Although I can't pretend to offer the ultimate one-stop holiday shopping guide, the extensive feedback I received about online buying at least lets me present hundreds of readers' collective wisdom along with my own firsthand experience. And because most of the responses I received relate to geek items such as books and software, I don't have much to say about the eToys.com vs. toysrus.com debate. But you should be able to bend this advice to any online buying need. Here's what I've found.

First, opinions about the three online merchants I mentioned specifically—buy.com, amazon.com, and dell.com—diverged wildly. I blasted buy.com for its barely functional order update system, but most readers found that the company's excellent prices far outweighed that problem. Indeed, I agree with them for the most part: My problem related to an expensive order whose arrival time I really needed to know. Usually, shipping time isn't a huge issue, but I've found that by the time buy.com notifies me that an order has shipped, it's already arrived. Still, most readers overwhelmingly rated buy.com very highly and gave it high marks for its prices and quick shipping.

I gave amazon.com very high marks, despite the fact that its prices are rarely the absolute lowest. That's not to say that they're out of line: You might find a $50 book at amazon.com for $45 elsewhere, but ordinarily you won't find too much difference. And I think the company's one-click system is wonderful. Very few people agreed with me about the one-click feature, however, and many were uncomfortable with the one-click system. One reader said he would never shop there because of it. However, I still recommend amazon.com as a great all-in-one online shopping destination.

I also rated dell.com very highly. I've bought numerous Dell systems over the years, including several desktops, a few servers, and three laptops, and I've never had a problem with any of them. But several readers complained about Dell's inability to deliver product. Others agreed with me about Dell, noting speedy build and ship times and the high quality of Dell's products. I guess our unique experiences always shape our opinions.

In any case, the key to shopping online is research. You want the best price (including shipping) from a reputable e-tailer. To ensure that you get the best price, you should visit one or more of the reader-recommended sites, such as CNET's shopper.com, mysimon.com, or zdnet.com, which offer shopping comparisons for a wide range of products, including music, movies, book, electronics, software, toys, and even, in one case, automobiles (each site has a slightly different orientation). If you're looking for books, you should visit bestbookbuys.com to find the best prices, and dvdpricesearch.net is great for DVD movies. Always check the actual price on the site against the price on the comparison site, which might not be up to date, and don't forget shipping costs. A little legwork will ensure the best deal. Also, stores that come out near the top of the price list might be disreputable or out of stock, so make sure you deal with a place that really has what you want. And shop ahead of time if you can: You want to avoid stock issues close to the holidays.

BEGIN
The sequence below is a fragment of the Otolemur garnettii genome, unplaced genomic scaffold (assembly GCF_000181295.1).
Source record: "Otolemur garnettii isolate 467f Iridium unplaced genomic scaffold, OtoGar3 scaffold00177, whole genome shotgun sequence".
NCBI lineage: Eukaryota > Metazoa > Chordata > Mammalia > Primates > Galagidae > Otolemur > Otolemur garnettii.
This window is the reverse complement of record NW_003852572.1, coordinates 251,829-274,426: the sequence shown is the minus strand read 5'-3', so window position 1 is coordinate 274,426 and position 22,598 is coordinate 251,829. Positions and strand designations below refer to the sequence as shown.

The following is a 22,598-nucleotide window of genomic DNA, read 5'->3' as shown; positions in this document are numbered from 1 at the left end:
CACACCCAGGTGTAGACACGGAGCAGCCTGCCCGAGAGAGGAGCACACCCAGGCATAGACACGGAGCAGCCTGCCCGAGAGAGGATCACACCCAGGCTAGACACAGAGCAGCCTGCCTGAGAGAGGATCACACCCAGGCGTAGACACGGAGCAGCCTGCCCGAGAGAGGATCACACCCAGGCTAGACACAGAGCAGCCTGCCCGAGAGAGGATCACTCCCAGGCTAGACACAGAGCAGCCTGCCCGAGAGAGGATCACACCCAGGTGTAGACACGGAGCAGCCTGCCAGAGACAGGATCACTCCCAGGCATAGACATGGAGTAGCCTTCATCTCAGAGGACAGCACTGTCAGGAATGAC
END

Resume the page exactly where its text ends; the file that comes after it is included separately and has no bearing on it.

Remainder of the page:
Readers recommended a number of other sites as well. Several people mentioned bookpool.com as an excellent place to find discounted technical books (hey, we're geeks, right?), and the site seems to have great prices, often beating the lowest price on bestbuybooks.com by a wide margin. For electronics, buy.com, cdw.com, onsale.com/egghead.com, and provantage.com were all highly rated (I've had positive experiences with most of these sites as well).

As expected, you cited returns as the biggest problem area for online purchases. First of all, when you buy online, be sure to use a credit card, not a debit card, which often doesn't offer the same buying protection you get with MasterCard, Visa, Discover, or American Express. And look into the new online buying services from Amex and other card carriers. These programs give you a unique temporary card number for each online purchase: The online retailer gets a number that works but doesn't get your actual card number, which protects you if a problem arises. I think this service offers a glimpse of the future of online buying—and it's welcome news for anyone who's concerned about security and privacy issues.

Well, I hope this information is helpful: Online purchasing is supposed to grow 85 percent this holiday season, and it's only a matter of time before this type of shopping runs neck-and-neck with the traditional crowded mall. By thinking ahead and getting as much shopping as possible done online, we can spend the holidays doing something a little more meaningful than standing in line, fuming over the crowds and the wait. And that's not a bad deal at all.